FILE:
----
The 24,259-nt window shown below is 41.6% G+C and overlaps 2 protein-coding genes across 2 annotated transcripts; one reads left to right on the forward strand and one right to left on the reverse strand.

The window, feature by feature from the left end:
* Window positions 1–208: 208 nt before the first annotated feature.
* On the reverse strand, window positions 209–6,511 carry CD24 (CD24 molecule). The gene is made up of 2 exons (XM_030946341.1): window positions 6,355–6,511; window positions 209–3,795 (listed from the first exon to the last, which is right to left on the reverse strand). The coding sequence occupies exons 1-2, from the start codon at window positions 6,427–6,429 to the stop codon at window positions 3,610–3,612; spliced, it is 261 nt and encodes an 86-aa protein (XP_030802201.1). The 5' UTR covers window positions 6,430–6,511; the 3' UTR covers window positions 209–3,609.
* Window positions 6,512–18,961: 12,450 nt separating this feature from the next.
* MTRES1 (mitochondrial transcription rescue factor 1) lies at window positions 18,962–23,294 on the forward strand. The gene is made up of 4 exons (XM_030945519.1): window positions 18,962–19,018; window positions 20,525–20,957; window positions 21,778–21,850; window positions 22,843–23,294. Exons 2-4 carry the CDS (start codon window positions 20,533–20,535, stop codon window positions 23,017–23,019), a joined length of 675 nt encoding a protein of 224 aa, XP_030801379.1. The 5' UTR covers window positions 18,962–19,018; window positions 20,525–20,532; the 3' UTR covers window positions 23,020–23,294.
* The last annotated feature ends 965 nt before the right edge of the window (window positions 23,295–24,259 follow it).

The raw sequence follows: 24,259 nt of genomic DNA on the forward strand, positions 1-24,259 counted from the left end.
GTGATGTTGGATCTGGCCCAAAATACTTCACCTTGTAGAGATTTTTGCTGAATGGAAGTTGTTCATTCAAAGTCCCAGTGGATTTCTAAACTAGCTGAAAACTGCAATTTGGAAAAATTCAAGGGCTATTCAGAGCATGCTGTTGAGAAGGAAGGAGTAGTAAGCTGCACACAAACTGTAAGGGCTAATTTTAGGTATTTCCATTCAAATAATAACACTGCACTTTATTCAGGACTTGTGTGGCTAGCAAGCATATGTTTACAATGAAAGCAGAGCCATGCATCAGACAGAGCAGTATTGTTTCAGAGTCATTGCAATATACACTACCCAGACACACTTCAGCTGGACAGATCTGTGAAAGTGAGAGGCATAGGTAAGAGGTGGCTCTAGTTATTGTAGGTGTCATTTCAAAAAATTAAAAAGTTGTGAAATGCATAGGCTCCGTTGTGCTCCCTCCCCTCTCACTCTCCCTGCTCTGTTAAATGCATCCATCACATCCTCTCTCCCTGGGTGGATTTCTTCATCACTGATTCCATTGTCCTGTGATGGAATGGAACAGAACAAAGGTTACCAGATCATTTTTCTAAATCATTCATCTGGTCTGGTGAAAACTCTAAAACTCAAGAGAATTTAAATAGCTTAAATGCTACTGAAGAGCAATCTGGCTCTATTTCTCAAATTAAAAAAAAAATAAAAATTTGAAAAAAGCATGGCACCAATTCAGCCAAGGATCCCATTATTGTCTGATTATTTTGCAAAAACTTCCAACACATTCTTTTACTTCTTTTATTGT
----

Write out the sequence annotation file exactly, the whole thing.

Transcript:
The 24,259-nt window shown below is 41.6% G+C and overlaps 2 protein-coding genes across 2 annotated transcripts; one reads left to right on the forward strand and one right to left on the reverse strand.

The window, feature by feature from the left end:
* Window positions 1–208: 208 nt before the first annotated feature.
* On the reverse strand, window positions 209–6,511 carry CD24 (CD24 molecule). The gene is made up of 2 exons (XM_030946341.1): window positions 6,355–6,511; window positions 209–3,795 (listed from the first exon to the last, which is right to left on the reverse strand). The coding sequence occupies exons 1-2, from the start codon at window positions 6,427–6,429 to the stop codon at window positions 3,610–3,612; spliced, it is 261 nt and encodes an 86-aa protein (XP_030802201.1). The 5' UTR covers window positions 6,430–6,511; the 3' UTR covers window positions 209–3,609.
* Window positions 6,512–18,961: 12,450 nt separating this feature from the next.
* MTRES1 (mitochondrial transcription rescue factor 1) lies at window positions 18,962–23,294 on the forward strand. The gene is made up of 4 exons (XM_030945519.1): window positions 18,962–19,018; window positions 20,525–20,957; window positions 21,778–21,850; window positions 22,843–23,294. Exons 2-4 carry the CDS (start codon window positions 20,533–20,535, stop codon window positions 23,017–23,019), a joined length of 675 nt encoding a protein of 224 aa, XP_030801379.1. The 5' UTR covers window positions 18,962–19,018; window positions 20,525–20,532; the 3' UTR covers window positions 23,020–23,294.
* The last annotated feature ends 965 nt before the right edge of the window (window positions 23,295–24,259 follow it).

The raw sequence follows: 24,259 nt of genomic DNA on the forward strand, positions 1-24,259 counted from the left end.
GTGATGTTGGATCTGGCCCAAAATACTTCACCTTGTAGAGATTTTTGCTGAATGGAAGTTGTTCATTCAAAGTCCCAGTGGATTTCTAAACTAGCTGAAAACTGCAATTTGGAAAAATTCAAGGGCTATTCAGAGCATGCTGTTGAGAAGGAAGGAGTAGTAAGCTGCACACAAACTGTAAGGGCTAATTTTAGGTATTTCCATTCAAATAATAACACTGCACTTTATTCAGGACTTGTGTGGCTAGCAAGCATATGTTTACAATGAAAGCAGAGCCATGCATCAGACAGAGCAGTATTGTTTCAGAGTCATTGCAATATACACTACCCAGACACACTTCAGCTGGACAGATCTGTGAAAGTGAGAGGCATAGGTAAGAGGTGGCTCTAGTTATTGTAGGTGTCATTTCAAAAAATTAAAAAGTTGTGAAATGCATAGGCTCCGTTGTGCTCCCTCCCCTCTCACTCTCCCTGCTCTGTTAAATGCATCCATCACATCCTCTCTCCCTGGGTGGATTTCTTCATCACTGATTCCATTGTCCTGTGATGGAATGGAACAGAACAAAGGTTACCAGATCATTTTTCTAAATCATTCATCTGGTCTGGTGAAAACTCTAAAACTCAAGAGAATTTAAATAGCTTAAATGCTACTGAAGAGCAATCTGGCTCTATTTCTCAAATTAAAAAAAAAATAAAAATTTGAAAAAAGCATGGCACCAATTCAGCCAAGGATCCCATTATTGTCTGATTATTTTGCAAAAACTTCCAACACATTCTTTTACTTCTTTTATTGT